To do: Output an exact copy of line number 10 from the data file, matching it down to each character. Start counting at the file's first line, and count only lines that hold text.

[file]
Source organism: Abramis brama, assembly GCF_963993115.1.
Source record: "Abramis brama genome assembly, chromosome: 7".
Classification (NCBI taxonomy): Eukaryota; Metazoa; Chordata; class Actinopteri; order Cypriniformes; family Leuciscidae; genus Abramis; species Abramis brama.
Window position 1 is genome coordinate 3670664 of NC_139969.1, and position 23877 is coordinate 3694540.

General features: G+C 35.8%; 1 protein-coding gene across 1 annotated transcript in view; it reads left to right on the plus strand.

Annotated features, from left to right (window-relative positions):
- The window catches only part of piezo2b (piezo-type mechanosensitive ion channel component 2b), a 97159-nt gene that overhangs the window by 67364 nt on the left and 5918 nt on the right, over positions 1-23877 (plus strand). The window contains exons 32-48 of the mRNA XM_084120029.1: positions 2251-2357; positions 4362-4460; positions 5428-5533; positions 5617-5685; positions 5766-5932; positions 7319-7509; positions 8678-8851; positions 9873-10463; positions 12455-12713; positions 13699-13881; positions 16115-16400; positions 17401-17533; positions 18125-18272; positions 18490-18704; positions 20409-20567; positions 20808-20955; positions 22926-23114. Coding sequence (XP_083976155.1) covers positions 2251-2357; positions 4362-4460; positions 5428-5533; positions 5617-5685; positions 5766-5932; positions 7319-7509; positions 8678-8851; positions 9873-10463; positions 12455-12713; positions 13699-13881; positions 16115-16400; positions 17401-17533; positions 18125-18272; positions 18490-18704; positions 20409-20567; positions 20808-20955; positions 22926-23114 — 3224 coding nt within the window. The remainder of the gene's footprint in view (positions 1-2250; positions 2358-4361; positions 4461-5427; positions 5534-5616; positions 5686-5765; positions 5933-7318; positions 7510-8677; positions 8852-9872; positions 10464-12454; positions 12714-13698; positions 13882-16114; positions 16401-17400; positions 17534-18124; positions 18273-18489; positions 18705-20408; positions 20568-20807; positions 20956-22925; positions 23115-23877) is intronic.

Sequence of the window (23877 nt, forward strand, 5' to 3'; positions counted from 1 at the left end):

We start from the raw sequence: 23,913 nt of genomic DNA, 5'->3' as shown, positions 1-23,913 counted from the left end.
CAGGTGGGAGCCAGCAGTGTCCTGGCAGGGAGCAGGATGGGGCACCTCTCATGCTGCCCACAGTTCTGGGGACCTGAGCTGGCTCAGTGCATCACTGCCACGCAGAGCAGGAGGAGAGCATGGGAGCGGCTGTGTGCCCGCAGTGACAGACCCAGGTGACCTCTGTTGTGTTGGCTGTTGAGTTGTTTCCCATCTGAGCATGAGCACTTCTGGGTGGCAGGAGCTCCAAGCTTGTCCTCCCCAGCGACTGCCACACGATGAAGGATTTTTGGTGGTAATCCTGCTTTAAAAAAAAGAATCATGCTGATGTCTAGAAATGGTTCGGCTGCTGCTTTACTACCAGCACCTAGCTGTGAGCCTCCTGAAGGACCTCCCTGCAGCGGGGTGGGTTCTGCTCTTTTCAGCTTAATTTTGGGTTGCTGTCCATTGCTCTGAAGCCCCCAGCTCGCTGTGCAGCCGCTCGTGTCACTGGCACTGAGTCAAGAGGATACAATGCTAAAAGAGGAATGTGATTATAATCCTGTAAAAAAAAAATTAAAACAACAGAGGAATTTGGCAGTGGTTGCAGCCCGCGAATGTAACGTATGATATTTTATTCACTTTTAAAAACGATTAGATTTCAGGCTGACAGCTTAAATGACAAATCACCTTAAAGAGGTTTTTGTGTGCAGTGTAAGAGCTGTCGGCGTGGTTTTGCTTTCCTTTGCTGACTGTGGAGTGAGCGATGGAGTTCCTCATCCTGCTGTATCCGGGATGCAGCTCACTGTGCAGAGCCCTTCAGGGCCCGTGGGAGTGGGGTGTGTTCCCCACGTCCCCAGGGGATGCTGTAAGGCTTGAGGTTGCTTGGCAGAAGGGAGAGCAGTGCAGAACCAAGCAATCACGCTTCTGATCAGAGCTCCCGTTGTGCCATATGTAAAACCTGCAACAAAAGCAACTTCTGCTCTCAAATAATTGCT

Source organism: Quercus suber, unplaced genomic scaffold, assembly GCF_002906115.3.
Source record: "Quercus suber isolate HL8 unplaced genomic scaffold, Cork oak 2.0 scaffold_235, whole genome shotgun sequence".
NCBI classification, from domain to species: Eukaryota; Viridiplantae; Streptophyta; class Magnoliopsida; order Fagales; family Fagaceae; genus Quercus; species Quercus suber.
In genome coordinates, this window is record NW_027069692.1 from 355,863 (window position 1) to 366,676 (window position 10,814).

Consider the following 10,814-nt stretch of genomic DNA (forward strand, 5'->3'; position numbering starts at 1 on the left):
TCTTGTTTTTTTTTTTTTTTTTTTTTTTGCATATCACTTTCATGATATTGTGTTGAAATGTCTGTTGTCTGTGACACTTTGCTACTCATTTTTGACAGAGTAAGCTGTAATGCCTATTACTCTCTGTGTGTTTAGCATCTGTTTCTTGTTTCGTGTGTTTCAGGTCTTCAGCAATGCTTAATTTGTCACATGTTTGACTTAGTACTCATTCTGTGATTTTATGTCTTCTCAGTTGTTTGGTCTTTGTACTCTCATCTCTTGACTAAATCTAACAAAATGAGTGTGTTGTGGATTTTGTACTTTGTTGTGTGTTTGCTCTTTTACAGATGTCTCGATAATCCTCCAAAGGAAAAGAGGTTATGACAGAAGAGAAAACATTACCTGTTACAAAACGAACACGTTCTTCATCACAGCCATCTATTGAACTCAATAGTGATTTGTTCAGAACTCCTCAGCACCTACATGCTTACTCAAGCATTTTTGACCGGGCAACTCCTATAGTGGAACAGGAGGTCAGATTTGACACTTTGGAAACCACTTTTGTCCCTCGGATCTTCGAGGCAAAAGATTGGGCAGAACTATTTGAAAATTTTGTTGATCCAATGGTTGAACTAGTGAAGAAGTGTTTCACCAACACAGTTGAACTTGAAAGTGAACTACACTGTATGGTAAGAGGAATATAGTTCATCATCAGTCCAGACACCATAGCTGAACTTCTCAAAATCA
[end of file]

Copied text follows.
CAGGTGGGAGCCAGCAGTGTCCTGGCAGGGAGCAGGATGGGGCACCTCTCATGCTGCCCACAGTTCTGGGGACCTGAGCTGGCTCAGTGCATCACTGCCACGCAGAGCAGGAGGAGAGCATGGGAGCGGCTGTGTGCCCGCAGTGACAGACCCAGGTGACCTCTGTTGTGTTGGCTGTTGAGTTGTTTCCCATCTGAGCATGAGCACTTCTGGGTGGCAGGAGCTCCAAGCTTGTCCTCCCCAGCGACTGCCACACGATGAAGGATTTTTGGTGGTAATCCTGCTTTAAAAAAAAGAATCATGCTGATGTCTAGAAATGGTTCGGCTGCTGCTTTACTACCAGCACCTAGCTGTGAGCCTCCTGAAGGACCTCCCTGCAGCGGGGTGGGTTCTGCTCTTTTCAGCTTAATTTTGGGTTGCTGTCCATTGCTCTGAAGCCCCCAGCTCGCTGTGCAGCCGCTCGTGTCACTGGCACTGAGTCAAGAGGATACAATGCTAAAAGAGGAATGTGATTATAATCCTGTAAAAAAAAAATTAAAACAACAGAGGAATTTGGCAGTGGTTGCAGCCCGCGAATGTAACGTATGATATTTTATTCACTTTTAAAAACGATTAGATTTCAGGCTGACAGCTTAAATGACAAATCACCTTAAAGAGGTTTTTGTGTGCAGTGTAAGAGCTGTCGGCGTGGTTTTGCTTTCCTTTGCTGACTGTGGAGTGAGCGATGGAGTTCCTCATCCTGCTGTATCCGGGATGCAGCTCACTGTGCAGAGCCCTTCAGGGCCCGTGGGAGTGGGGTGTGTTCCCCACGTCCCCAGGGGATGCTGTAAGGCTTGAGGTTGCTTGGCAGAAGGGAGAGCAGTGCAGAACCAAGCAATCACGCTTCTGATCAGAGCTCCCGTTGTGCCATATGTAAAACCTGCAACAAAAGCAACTTCTGCTCTCAAATAATTGCT